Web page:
Bob Mondello

Bob Mondello, who jokes that he was a jinx at the beginning of his critical career, "hired to write for every small paper in Washington, D.C., just as it was about to fold," saw that jink broken in 1984, when he came to NPR.

For more than a quarter-century, Mondello has reviewed movies and covered the arts for NPR News, seeing at least 250 films and 100 plays annually, then sharing critiques and commentaries about the most intriguing on NPR's award-winning newsmagazine All Things Considered. In 2005, he conceived and co-produced NPR's eight-part series "American Stages," exploring the history, reach, and accomplishments of the regional theater movement.

Mondello has also written about the arts for such diverse publications as USA Today, The Washington Post, and Preservation Magazine, as well as for commercial and public television stations. And he has been a lead theater critic for Washington City Paper, D.C.'s leading alternative weekly, since 1987.

Before becoming a professional critic, Mondello spent more than a decade in entertainment advertising, working in public relations for a chain of movie theaters, where he learned the ins and outs of the film industry, and for an independent repertory theater, where he reveled in film history.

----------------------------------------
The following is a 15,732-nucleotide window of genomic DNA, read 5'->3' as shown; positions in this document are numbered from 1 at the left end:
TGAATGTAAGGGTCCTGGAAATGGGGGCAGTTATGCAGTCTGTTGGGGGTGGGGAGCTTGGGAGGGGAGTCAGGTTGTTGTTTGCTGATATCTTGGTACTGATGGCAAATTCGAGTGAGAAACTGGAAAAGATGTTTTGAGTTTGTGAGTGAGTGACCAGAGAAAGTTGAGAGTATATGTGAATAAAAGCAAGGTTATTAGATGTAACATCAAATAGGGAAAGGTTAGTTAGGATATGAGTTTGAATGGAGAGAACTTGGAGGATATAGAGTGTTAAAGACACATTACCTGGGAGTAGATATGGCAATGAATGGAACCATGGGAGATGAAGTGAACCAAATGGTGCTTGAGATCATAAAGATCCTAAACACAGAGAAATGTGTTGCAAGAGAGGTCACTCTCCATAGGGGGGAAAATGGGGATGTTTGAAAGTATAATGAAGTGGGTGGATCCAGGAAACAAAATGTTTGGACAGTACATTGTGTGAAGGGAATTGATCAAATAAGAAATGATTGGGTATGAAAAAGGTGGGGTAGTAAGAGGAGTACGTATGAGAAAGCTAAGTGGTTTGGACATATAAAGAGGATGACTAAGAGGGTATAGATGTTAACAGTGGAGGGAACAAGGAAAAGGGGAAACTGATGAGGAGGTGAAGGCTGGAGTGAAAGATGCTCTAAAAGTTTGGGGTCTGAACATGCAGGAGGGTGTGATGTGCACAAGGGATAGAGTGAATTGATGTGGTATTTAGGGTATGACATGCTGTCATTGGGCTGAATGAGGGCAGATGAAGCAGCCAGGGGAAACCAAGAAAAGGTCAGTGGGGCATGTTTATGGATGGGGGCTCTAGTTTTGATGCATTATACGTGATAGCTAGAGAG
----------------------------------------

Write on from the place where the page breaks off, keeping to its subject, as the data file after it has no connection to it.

Asked what NPR pieces he's proudest of, he points to commentaries on silent films – a bit of a trick on radio – and cultural features he's produced from Argentina, where he and his partner have a second home. An avid traveler, Mondello even spends his vacations watching movies and plays in other countries. "I see as many movies in a year," he says. "As most people see in a lifetime."

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3:47pm

Fri May 10, 2013
Movie Reviews

Polley's 'Stories': A Family Saga Strikingly Spun

Originally published on Sat May 11, 2013 4:58 am

A young Sarah Polley and her actor father, Michael Polley, on a long-ago day; the photo is one of many family memories that surface in Stories We Tell, a superb meditation on dramatizing memory from the director of Away from Her.
Roadside Attractions

Sarah Polley grew up the fifth of five children in a Canadian theatrical family. Her father, Michael, is a transplanted British actor; her mother, Diane, was an actress and casting director. No wonder Sarah feels her family's narrative has the stuff of drama.

"I'm interested in the way we tell stories about our lives," she says in the film, "about the fact that the truth about the past is often ephemeral and difficult to pin down."

Prophetic words, those.

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3:34pm

Thu May 9, 2013
Movies

At The Movies, A Swirl Of Style And Substance

Originally published on Tue May 14, 2013 4:41 pm

Light It Up: Director Baz Luhrmann (right, with stars Leonardo DiCaprio and Carey Mulligan on the set of The Great Gatsby) brought a lush visual sensibility to a tale whose tone not everyone thinks of as epic.
Matt Hart Warner Bros. Pictures